About watering our plants…

Quite likely, there are more plants that are planted in containers which are killed by poor watering practices than by any other means. But damaging or killing plants by using excess amounts of water is not limited to container plants with low volumes of soil or soil mixes. Excessive amounts of rain last spring and again this spring have clearly shown the adverse effects too much water can have on plants growing in our fields and landscapes.

Unfortunately, it’s almost impossible to tell someone exactly how to water any particular plant. This is a practice or skill that a person must, over time, get a “feel” for. For sure a number of factors are in play when a plant is watered. One of the chief ones is plant species. Generally speaking, even those who are new at plant culture know that a cactus cannot handle nearly as much water as a tropical species. And those who enjoy cacti quickly learn that too much water too frequently will result in a dead plant from rotted roots. Knowing the water preferences of each plant in your collection or landscape is a good first step in proper water management.

Size of plant is one factor that may dictate how much water is needed as big plants with a lot of leaf surface to transpire moisture will nearly always require more water than a plant that can be held in the palm of your hand. How much light a plant receives is also a factor that plays a role in determining the amount of water a plant needs. When plants get sufficient light for the photosynthetic process to function efficiently, more water will be required than for plants that are stressed due to low levels of light. Of course, we know there are always going to be exceptions in nature.

Inside a home where humidity levels tend to remain relatively low due to heating equipment and air conditioning systems, potted plants will be affected and may require more water than expected. To compensate for these dry conditions it is recommended that such plants be placed on pebbles or chipped bricks or stones over a vessel of water. The bottom of the pots must not touch the surface of the water. The water will evaporate and rise among the various parts of the plant thereby raising the humidity surrounding the plant and reducing the amount of water the plant needs.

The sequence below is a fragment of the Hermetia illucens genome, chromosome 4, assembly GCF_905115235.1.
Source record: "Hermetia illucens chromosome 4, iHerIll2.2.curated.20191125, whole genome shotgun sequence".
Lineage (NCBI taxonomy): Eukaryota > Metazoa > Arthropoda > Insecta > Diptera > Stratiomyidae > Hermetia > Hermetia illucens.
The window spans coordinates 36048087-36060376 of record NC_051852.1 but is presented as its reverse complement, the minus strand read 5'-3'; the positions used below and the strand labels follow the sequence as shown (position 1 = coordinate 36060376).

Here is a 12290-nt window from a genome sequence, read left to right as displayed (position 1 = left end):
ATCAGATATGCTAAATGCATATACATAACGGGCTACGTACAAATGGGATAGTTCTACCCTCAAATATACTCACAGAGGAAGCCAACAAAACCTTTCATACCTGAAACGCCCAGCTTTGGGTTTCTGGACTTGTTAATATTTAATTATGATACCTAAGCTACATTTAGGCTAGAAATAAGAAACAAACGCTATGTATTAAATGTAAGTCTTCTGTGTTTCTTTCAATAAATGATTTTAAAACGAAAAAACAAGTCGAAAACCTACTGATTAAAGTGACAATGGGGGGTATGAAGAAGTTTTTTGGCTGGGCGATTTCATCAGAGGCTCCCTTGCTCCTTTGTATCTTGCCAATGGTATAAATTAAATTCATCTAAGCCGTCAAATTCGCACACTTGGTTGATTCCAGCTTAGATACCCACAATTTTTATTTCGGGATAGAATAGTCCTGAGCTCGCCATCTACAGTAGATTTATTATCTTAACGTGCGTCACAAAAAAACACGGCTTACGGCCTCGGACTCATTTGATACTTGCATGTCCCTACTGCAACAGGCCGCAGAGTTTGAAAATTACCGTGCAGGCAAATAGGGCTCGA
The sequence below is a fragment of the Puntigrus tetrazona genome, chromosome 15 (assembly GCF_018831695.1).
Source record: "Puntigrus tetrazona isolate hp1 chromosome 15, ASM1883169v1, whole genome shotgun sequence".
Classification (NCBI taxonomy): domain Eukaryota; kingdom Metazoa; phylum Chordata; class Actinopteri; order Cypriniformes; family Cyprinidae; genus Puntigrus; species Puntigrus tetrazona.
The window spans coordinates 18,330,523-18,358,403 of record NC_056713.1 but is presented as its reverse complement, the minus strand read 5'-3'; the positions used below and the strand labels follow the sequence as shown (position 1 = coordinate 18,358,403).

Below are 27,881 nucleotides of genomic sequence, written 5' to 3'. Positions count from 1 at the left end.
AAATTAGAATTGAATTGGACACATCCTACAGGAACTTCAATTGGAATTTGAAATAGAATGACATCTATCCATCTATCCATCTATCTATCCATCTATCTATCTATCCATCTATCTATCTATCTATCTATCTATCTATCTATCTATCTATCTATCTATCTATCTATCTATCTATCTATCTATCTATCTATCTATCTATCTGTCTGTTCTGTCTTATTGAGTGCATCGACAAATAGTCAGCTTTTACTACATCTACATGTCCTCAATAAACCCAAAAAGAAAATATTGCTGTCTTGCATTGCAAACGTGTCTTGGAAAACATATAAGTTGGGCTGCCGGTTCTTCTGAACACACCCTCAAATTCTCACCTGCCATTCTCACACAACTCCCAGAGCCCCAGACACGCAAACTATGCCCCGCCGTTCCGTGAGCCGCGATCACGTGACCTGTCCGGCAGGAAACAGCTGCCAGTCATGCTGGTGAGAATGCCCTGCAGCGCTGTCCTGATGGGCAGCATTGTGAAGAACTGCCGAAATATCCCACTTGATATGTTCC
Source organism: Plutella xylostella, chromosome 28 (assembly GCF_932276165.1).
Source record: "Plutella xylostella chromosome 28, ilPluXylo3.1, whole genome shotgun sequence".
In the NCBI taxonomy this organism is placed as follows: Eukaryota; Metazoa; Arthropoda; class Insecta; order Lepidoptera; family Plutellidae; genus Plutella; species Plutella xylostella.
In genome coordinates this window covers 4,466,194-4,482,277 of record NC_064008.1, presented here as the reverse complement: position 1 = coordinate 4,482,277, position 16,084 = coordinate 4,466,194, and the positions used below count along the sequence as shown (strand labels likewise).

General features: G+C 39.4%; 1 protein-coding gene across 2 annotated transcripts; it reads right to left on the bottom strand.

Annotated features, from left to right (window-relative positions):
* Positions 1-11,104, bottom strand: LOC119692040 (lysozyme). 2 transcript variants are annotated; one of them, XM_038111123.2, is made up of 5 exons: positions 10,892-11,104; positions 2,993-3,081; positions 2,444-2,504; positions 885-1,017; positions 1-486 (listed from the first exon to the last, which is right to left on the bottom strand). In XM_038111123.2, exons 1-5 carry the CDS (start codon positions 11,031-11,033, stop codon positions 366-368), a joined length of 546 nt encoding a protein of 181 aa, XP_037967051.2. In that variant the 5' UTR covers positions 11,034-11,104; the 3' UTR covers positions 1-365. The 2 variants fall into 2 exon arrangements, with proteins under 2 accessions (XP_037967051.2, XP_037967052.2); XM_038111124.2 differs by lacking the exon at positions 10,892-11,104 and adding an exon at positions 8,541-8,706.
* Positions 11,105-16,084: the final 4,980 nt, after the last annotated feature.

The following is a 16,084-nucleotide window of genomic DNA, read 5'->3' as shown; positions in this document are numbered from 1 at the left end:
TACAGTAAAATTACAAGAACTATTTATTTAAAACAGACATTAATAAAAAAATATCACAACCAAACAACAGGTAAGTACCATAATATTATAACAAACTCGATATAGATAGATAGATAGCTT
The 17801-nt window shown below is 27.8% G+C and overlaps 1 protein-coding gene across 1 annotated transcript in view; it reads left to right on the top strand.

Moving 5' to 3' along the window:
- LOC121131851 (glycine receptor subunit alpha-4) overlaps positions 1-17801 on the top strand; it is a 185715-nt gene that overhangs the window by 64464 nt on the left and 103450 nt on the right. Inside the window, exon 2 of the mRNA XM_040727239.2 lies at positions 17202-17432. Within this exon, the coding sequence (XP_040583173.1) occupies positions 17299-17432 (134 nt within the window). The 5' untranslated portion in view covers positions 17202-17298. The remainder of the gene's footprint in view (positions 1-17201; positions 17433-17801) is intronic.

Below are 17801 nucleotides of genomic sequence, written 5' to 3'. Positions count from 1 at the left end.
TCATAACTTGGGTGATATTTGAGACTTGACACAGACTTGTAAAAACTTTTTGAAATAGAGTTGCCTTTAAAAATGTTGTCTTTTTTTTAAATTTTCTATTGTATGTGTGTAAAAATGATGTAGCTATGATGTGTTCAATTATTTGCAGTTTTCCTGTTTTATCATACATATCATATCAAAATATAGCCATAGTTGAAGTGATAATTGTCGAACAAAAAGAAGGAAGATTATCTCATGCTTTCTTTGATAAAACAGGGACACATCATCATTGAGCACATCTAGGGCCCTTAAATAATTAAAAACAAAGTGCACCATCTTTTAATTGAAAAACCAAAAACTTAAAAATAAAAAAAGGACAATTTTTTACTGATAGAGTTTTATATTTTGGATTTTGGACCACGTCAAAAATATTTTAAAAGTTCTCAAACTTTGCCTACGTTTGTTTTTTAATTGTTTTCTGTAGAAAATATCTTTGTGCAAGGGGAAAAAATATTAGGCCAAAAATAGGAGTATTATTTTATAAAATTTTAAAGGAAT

The materials from which the various containers are made also influence watering practices. Clay pots, when new, are very porous and permit water to pass through their walls rather easily so that over watering is less of a problem. However, in time the pores of the pot get clogged with minerals and salts from fertilizing and that porosity is greatly diminished. Plastic pots are widely used because they’re less expensive, but over watering may be more of a problem as water can only escape from the bottom drainage holes and the soil surface at the top of the pot. The problem is compounded when a pot with bottom drainage holes is set on a flat surface. Containers made of other materials have both their advantages and disadvantages.

 The media in which plants are grown clearly affects watering frequency. Soiless mixes can either hold moisture better than native soil or can drain much faster than ordinary soil. Thus, plants with high water requirements need a mix with generous amounts of organic matter while plants that prefer less moisture tend to thrive on mixes with sharp sand, perlite, etc. which promote rapid drainage.

Air temperatures surrounding plants have a direct bearing on plant performance and watering practices. High temperatures typically increase a plant’s need for water and this translates into more frequent watering.

Credits Shreve Port Times

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